NLRC-NCR Labor Arbiter finds online freelance writer regular employee

Posted February 04,2019 18:25:10

   In a Decision on January 2013, an NCR Labor Arbiter ruled in favor of an online freelance writer of the Philippine Online Chronicles against Vibal Foundation, Inc.

           The complainant claims for non-payment of salary, holiday pay, holiday premium, rest day premium, service incentive leave, 13thmonth pay, among others. The respondent company claims however that the complainant is one of the project editors.

           The complainant was hired by the company as freelance writer of the Philippinbe Online Chronicles, a daily news website hosted by Vibal Foundation. The complainant was required to submit an average of three news articles a day one feature article a week.

           The Labor Arbiter ruled that complainant is entitled to the monetary claims and other benefits as a regular employee of the respondent.

           “The respondent company failed in presenting pertinent employment records of complainant like any written contract as mere project editor, pay slips and cash vouchers to prove payment of his money claims,” the Labor Arbiter said.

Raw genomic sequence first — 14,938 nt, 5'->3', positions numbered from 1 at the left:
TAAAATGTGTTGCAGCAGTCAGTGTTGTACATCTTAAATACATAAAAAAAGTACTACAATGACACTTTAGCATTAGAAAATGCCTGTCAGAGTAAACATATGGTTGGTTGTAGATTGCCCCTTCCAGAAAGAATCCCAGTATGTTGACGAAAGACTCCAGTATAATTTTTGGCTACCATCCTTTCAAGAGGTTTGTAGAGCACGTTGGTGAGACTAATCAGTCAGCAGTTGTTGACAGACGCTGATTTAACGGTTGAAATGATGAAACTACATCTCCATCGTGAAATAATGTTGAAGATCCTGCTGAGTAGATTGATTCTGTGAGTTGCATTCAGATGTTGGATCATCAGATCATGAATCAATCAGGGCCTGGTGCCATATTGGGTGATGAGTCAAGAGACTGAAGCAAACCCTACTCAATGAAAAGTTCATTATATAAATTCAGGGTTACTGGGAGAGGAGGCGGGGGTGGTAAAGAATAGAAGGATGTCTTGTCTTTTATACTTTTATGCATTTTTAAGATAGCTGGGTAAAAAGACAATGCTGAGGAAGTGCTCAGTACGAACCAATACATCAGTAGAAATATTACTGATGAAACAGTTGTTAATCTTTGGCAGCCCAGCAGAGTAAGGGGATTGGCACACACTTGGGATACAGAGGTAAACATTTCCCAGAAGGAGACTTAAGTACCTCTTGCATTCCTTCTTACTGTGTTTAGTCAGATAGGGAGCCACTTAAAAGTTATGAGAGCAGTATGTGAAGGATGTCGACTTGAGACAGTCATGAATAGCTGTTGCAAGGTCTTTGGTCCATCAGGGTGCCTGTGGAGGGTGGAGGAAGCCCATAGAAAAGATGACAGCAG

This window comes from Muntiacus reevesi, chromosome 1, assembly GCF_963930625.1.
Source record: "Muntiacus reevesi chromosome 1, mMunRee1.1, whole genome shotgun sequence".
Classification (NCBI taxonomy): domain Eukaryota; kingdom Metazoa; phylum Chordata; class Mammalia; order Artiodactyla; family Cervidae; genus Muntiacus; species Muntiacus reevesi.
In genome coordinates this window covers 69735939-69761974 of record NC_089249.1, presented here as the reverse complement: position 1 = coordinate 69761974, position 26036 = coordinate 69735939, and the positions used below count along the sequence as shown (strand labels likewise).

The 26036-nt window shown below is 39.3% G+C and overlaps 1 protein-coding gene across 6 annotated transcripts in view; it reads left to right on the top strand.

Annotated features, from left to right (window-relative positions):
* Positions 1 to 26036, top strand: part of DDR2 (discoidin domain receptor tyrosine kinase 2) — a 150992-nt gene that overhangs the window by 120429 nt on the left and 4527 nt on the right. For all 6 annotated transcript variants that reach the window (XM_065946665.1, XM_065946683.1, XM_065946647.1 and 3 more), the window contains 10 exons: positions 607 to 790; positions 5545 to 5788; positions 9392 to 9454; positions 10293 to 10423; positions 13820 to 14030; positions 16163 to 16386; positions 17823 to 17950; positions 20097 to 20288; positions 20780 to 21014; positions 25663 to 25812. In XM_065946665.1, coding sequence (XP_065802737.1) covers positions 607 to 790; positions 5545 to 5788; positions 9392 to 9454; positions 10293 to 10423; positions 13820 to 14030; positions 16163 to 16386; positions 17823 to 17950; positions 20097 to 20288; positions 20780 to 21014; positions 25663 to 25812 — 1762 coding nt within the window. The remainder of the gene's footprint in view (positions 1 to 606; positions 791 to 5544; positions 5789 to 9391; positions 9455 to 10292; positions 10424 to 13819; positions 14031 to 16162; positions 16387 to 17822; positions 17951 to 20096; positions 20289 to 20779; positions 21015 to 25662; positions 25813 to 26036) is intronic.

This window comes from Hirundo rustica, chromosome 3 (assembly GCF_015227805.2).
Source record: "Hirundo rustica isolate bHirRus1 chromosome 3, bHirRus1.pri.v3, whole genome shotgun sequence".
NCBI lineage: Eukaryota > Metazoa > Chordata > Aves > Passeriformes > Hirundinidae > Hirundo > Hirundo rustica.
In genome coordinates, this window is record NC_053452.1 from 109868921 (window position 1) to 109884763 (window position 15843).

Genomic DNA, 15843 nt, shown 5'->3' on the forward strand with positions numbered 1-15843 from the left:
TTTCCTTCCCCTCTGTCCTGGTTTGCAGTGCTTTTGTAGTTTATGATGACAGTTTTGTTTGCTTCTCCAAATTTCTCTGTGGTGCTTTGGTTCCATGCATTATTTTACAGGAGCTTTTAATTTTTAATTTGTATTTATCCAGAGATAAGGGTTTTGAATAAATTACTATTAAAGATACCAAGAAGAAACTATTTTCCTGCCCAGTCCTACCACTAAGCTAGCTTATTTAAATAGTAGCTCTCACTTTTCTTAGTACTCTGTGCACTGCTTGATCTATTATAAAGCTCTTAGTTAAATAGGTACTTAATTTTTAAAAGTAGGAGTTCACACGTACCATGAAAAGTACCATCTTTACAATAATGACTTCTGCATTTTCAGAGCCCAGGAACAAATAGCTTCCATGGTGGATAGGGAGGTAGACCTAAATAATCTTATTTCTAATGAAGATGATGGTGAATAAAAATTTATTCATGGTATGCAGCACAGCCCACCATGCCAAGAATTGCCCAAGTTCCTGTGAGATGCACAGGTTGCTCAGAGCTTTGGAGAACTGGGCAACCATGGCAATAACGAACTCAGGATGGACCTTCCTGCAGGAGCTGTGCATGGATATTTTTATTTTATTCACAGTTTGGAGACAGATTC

“Further, contrary to respondent’s company’s assertion that complainant is not a regular employee, or failed to submit the needed requirements for regularization, he was a regular employee since employment from February 1, 2010 until his resignation on May 15, 2012 because of the essential nature of his work as writer or editor,” the Labor Arbiter added.

           “He was engaged to perform activities which are necessary and desirable in the usual business of the respondent company,” he noted.

           Finally, the Labor Arbiter ruled that since the respondent company failed to show proof of payment of complainant’s claim for his unpaid last salaries from April 15 to May 15, 2012 and his entitlement to the legally mandated premium pay for holiday and rest day, service incentive leave pay and 13thmonth pay as regular employee since February 1, 2010 until May 15, 2012, must be granted.

           The Labor Arbiter has exclusive jurisdiction over termination cases, money claims and other claims arising from employer-employee relationship, among others.

            If no appeal is filed, the decision or order of the Labor Arbiter becomes final and executory after ten (10) calendar days from receipt thereof.


Research, Information and Publication Division

National Labor Relations Commission